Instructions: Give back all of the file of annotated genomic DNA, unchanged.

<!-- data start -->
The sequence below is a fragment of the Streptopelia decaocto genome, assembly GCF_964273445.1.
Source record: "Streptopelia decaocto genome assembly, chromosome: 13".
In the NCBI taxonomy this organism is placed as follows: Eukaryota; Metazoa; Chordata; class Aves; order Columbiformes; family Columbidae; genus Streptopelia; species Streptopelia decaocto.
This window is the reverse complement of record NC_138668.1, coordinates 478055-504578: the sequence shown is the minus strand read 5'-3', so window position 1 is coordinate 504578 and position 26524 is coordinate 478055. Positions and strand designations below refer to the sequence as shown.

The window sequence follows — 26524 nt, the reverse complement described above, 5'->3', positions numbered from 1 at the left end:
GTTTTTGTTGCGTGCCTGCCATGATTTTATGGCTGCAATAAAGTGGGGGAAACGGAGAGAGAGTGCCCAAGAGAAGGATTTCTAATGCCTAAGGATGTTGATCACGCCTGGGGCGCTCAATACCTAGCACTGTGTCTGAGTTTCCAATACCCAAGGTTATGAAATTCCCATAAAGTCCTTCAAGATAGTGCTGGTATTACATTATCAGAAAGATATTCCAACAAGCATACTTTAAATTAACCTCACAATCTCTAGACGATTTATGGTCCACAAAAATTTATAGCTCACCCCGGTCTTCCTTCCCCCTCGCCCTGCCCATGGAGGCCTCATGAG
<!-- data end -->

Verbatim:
The sequence below is a fragment of the Streptopelia decaocto genome, assembly GCF_964273445.1.
Source record: "Streptopelia decaocto genome assembly, chromosome: 13".
In the NCBI taxonomy this organism is placed as follows: Eukaryota; Metazoa; Chordata; class Aves; order Columbiformes; family Columbidae; genus Streptopelia; species Streptopelia decaocto.
This window is the reverse complement of record NC_138668.1, coordinates 478055-504578: the sequence shown is the minus strand read 5'-3', so window position 1 is coordinate 504578 and position 26524 is coordinate 478055. Positions and strand designations below refer to the sequence as shown.

The window sequence follows — 26524 nt, the reverse complement described above, 5'->3', positions numbered from 1 at the left end:
GTTTTTGTTGCGTGCCTGCCATGATTTTATGGCTGCAATAAAGTGGGGGAAACGGAGAGAGAGTGCCCAAGAGAAGGATTTCTAATGCCTAAGGATGTTGATCACGCCTGGGGCGCTCAATACCTAGCACTGTGTCTGAGTTTCCAATACCCAAGGTTATGAAATTCCCATAAAGTCCTTCAAGATAGTGCTGGTATTACATTATCAGAAAGATATTCCAACAAGCATACTTTAAATTAACCTCACAATCTCTAGACGATTTATGGTCCACAAAAATTTATAGCTCACCCCGGTCTTCCTTCCCCCTCGCCCTGCCCATGGAGGCCTCATGAG